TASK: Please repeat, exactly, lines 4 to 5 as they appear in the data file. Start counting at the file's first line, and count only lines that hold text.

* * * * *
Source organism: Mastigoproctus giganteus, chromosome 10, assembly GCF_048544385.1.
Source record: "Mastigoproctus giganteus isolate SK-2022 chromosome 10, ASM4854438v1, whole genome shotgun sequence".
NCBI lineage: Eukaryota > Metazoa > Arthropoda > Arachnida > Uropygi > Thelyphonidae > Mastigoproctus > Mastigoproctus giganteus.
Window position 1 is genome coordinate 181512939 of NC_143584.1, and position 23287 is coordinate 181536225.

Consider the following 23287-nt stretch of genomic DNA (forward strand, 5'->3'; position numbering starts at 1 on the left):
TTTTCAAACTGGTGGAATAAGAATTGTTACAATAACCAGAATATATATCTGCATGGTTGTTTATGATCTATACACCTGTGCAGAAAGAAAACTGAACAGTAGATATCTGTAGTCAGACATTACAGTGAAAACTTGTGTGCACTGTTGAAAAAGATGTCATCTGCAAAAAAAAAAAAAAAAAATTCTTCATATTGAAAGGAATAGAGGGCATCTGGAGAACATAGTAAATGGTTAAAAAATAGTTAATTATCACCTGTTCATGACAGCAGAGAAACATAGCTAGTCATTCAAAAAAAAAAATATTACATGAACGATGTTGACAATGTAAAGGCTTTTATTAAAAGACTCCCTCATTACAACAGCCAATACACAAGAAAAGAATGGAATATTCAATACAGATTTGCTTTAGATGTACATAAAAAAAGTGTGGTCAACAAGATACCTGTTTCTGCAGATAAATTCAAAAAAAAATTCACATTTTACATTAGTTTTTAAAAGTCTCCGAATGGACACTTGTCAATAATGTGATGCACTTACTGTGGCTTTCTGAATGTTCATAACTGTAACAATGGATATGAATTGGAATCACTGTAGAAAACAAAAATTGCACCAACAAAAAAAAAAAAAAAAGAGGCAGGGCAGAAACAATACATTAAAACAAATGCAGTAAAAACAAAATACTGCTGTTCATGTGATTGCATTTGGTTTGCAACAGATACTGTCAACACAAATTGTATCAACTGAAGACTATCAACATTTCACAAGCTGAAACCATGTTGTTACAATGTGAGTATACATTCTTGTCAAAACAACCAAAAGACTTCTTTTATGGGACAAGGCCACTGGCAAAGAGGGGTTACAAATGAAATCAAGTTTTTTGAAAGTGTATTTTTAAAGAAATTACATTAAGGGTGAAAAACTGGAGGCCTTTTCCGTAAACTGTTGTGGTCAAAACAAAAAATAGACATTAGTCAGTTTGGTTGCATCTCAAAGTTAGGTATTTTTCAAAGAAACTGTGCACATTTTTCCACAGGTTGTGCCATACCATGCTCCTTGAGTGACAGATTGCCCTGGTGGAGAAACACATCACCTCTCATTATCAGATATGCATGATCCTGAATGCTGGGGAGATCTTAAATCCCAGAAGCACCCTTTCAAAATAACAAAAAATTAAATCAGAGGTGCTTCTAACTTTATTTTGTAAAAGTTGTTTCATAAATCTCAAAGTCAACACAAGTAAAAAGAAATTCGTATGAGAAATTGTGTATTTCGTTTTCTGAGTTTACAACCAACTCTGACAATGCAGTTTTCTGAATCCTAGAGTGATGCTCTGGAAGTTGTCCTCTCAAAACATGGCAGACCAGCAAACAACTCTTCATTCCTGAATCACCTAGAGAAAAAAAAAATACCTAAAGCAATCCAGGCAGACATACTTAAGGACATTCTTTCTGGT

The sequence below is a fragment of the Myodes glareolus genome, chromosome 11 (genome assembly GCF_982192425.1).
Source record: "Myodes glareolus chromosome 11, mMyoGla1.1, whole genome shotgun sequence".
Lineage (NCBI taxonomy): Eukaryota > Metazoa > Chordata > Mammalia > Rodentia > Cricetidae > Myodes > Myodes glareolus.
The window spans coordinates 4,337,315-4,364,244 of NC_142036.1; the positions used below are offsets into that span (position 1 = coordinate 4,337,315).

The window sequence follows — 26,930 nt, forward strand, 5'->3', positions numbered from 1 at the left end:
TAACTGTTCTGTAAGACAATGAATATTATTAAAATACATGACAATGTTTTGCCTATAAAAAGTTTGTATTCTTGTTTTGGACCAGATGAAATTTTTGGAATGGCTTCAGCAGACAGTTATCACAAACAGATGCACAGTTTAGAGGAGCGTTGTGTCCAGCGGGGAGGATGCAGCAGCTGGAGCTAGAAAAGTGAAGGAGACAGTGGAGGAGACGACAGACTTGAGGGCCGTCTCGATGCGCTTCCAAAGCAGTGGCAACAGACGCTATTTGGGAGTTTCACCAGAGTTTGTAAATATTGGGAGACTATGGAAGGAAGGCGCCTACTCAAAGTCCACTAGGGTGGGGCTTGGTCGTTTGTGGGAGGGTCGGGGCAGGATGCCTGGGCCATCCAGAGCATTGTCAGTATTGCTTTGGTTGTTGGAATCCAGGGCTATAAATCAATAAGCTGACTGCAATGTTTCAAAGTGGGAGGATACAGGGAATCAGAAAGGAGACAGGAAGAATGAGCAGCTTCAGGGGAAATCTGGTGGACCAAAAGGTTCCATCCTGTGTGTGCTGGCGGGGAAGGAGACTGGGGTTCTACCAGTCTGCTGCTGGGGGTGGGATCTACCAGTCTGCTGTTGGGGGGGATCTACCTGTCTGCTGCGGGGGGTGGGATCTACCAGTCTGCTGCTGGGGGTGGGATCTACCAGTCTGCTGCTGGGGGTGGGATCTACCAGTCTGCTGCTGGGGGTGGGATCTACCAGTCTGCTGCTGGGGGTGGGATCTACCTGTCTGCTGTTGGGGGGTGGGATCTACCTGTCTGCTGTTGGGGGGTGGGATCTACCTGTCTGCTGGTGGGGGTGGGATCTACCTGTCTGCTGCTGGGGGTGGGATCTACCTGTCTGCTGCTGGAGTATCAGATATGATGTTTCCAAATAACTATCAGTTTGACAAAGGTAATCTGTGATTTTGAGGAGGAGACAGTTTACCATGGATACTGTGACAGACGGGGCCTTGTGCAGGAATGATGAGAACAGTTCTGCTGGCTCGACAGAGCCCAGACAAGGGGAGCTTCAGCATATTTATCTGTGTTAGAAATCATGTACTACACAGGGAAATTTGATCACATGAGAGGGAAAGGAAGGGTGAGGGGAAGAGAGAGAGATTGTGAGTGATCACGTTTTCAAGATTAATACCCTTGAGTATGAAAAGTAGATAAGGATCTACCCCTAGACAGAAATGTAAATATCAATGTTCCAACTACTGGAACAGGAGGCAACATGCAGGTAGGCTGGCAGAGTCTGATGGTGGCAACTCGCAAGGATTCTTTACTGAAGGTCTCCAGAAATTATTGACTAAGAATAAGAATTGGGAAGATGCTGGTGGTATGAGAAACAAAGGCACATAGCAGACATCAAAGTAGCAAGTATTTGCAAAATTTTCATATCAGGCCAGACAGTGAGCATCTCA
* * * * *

Window position 1 is genome coordinate 181512939 of NC_143584.1, and position 23287 is coordinate 181536225.

Consider the following 23287-nt stretch of genomic DNA (forward strand, 5'->3'; position numbering starts at 1 on the left):